The film tells the real-life story of Bernie Tiede (Jack Black), a much-loved funeral director who forms a relationship with Marjorie Nugent (Shirley MacLaine), a cold and insanely rich recently widowed woman. After several years of under-appreciated service and company, Bernie loses it and puts several bullets in Marjorie’s back, killing her. During the following nine months, Bernie is able to keep his crime a secret as he goes about spending her fortune buying gifts for the people in the town of Carthage and saving struggling businesses sort of like a dark Robin Hood.
Spattered throughout the film are a series of documentary-style interviews with the citizens of Carthage expressing their views on Bernie and his violent act. Despite being a confessed murderer, the folks around town speak well of the man, essentially suggesting that the killing was justified. For Linklater, this kind of attitude isn’t surprising, as he explains, “Our beliefs and our allegiances tend to trump any laws or any contrary information that comes at us. That’s what attracted me so much to the story. Cause here’s a conservative little town who kind of wants a guy to get away or get lightly punished. But that actually happens all the time, there’s murders with circumstances all the time. Particularly in the South, they kind of understand that frontier justice that still kind of exists in the South. “
A life-long Texan, Linklater has been trying to tell Bernie Tiede’s story since it actually occurred. He wrote the script (along with journalist Skip Hollandsworth) with a good deal of first-hand knowledge. Much of the film’s third act concerns Bernie’s trial, where evidence, such as the fact that he had kept Marjorie’s body preserved in a freezer for the nine months he successfully hid his crime, didn’t earn much sympathy from the jury. Linklater recalls, “I was at that trial. They would have given him the death penalty if they could of. It was so horrific- on the surface it looked so bad. He would have been better off disposing of her body or chopping her up and feeding her to the fish in the local lake. They would have understood that in some way. But the freezer thing threw everybody, it’s just so out of the ordinary.”
Looking over the director’s career one can find a developing interest in narratives with some sort of factual root. Recently Linklater’s “Me and Orson Welles” gave us a fictionalized account of a young actor in Welles’ theater company and, though again fiction, “Fast Food Nation” examines the horrors of the fast food industry based on the content of investigative journalist Eric Schlosser’s book of the same name. “Bernie” carries on with that pattern and it is no accident as Linklater reveals: “I never was a big myth person. I was never one of those kids obsessed with superheroes or myths because I thought the real world was so fascinating. You know the real history, the real geology, the real cosmology- it’s so fascinating, and it’s real. I’ve always found so much interest in that. Maybe I’m just not that creative. This story attracted me like others have just to know that it really happened and that it was true and it’s bizarre, but you try to be true to it.”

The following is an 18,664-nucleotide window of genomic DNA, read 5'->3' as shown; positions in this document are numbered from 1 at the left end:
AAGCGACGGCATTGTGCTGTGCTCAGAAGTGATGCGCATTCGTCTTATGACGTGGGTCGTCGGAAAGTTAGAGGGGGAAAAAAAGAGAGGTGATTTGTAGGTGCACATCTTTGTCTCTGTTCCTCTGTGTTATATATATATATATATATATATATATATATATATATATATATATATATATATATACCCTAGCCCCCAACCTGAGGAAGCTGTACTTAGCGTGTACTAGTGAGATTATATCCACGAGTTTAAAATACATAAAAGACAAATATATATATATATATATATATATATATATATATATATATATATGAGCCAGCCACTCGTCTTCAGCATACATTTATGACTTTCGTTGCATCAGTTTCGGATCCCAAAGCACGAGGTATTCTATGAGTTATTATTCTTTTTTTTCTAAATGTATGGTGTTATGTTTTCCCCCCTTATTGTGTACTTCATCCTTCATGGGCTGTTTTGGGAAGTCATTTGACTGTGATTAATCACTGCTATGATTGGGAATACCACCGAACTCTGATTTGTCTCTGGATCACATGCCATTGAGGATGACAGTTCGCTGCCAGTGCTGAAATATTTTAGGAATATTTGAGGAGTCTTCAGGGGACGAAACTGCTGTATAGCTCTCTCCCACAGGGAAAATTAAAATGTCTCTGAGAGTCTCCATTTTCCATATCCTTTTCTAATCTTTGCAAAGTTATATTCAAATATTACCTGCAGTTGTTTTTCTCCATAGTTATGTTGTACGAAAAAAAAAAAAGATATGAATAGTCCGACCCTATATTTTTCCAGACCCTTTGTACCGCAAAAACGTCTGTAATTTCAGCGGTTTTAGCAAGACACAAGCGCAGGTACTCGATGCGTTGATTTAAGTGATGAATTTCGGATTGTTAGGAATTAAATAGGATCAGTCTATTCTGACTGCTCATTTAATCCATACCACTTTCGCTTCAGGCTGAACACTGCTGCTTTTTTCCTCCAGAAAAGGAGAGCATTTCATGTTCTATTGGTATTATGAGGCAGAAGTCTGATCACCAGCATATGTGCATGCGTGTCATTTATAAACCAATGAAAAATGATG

One possible next step in the fictionalized history vein for the director is “College Republicans,” a comedy-drama about the young Karl Rove and Lee Atwater playing politics at university level before they grew up to be giants of conservative politics. But while Linklater expresses an interest in true stories, even more attractive to him are characters he can relate to. The director lays out the difference, explaining. “Obviously you have to relate to those characters or feel yourself in them. I really felt for Bernie in this whole process and I felt I knew him, and Marjorie too," Linklater said. ""College Republicans," that was a thing, I don’t know if that film will ever get made, but it’s kind of from a different viewpoint, kind of more political, more like ‘what an interesting moment in time.’ But I don’t feel the same way for those characters. It would be weird to make a film about, ‘The world would be better if my protagonist never existed.’”
Besides “College Republicans,” Linklater’s name has been linked to a remake of “The Incredible Mr. Limpet,” the “spiritual sequel” to “Dazed and Confused” called “That’s What I’m Talking About,” and another entry in the “Before Sunrise” series. While the director isn’t ready to confirm his next film, that doesn’t mean he’s willing to let his projects fade away. Linklater describes his commitment to the projects he has passion for, saying: “Early on I could just go from one to the next but I’ve got this pile of backlog. I gotta say, it’s pretty satisfying twelve plus years later to have 'Bernie' finished, for something that’s been on that back-burner through 10 other films or so.”
“Bernie” comes to New York and Los Angeles this Friday and will roll out across the country in the coming weeks. The San Francisco International Film Festival continues through May 3rd. You can read more about the film in our interviews with Linklater, Matthew McConaughey and Jack Black from SXSW, as well as our review.